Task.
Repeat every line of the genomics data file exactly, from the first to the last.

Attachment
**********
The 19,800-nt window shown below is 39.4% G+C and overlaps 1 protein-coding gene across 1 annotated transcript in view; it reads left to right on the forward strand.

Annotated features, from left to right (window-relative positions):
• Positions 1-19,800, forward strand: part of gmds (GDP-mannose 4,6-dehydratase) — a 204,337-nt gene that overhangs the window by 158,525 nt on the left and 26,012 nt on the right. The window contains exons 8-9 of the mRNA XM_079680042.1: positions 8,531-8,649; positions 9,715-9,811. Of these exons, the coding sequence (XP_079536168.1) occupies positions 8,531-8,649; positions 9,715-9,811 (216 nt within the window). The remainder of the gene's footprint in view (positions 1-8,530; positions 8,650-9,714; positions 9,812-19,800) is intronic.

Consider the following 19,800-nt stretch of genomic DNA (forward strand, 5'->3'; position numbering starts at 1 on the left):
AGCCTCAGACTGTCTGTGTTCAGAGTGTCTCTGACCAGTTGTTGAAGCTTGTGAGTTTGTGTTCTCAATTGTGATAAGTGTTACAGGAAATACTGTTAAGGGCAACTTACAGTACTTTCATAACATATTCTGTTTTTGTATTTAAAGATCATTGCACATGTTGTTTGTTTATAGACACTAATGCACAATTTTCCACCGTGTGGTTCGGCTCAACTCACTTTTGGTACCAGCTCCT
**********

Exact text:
The 19,800-nt window shown below is 39.4% G+C and overlaps 1 protein-coding gene across 1 annotated transcript in view; it reads left to right on the forward strand.

Annotated features, from left to right (window-relative positions):
• Positions 1-19,800, forward strand: part of gmds (GDP-mannose 4,6-dehydratase) — a 204,337-nt gene that overhangs the window by 158,525 nt on the left and 26,012 nt on the right. The window contains exons 8-9 of the mRNA XM_079680042.1: positions 8,531-8,649; positions 9,715-9,811. Of these exons, the coding sequence (XP_079536168.1) occupies positions 8,531-8,649; positions 9,715-9,811 (216 nt within the window). The remainder of the gene's footprint in view (positions 1-8,530; positions 8,650-9,714; positions 9,812-19,800) is intronic.

Consider the following 19,800-nt stretch of genomic DNA (forward strand, 5'->3'; position numbering starts at 1 on the left):
AGCCTCAGACTGTCTGTGTTCAGAGTGTCTCTGACCAGTTGTTGAAGCTTGTGAGTTTGTGTTCTCAATTGTGATAAGTGTTACAGGAAATACTGTTAAGGGCAACTTACAGTACTTTCATAACATATTCTGTTTTTGTATTTAAAGATCATTGCACATGTTGTTTGTTTATAGACACTAATGCACAATTTTCCACCGTGTGGTTCGGCTCAACTCACTTTTGGTACCAGCTCCT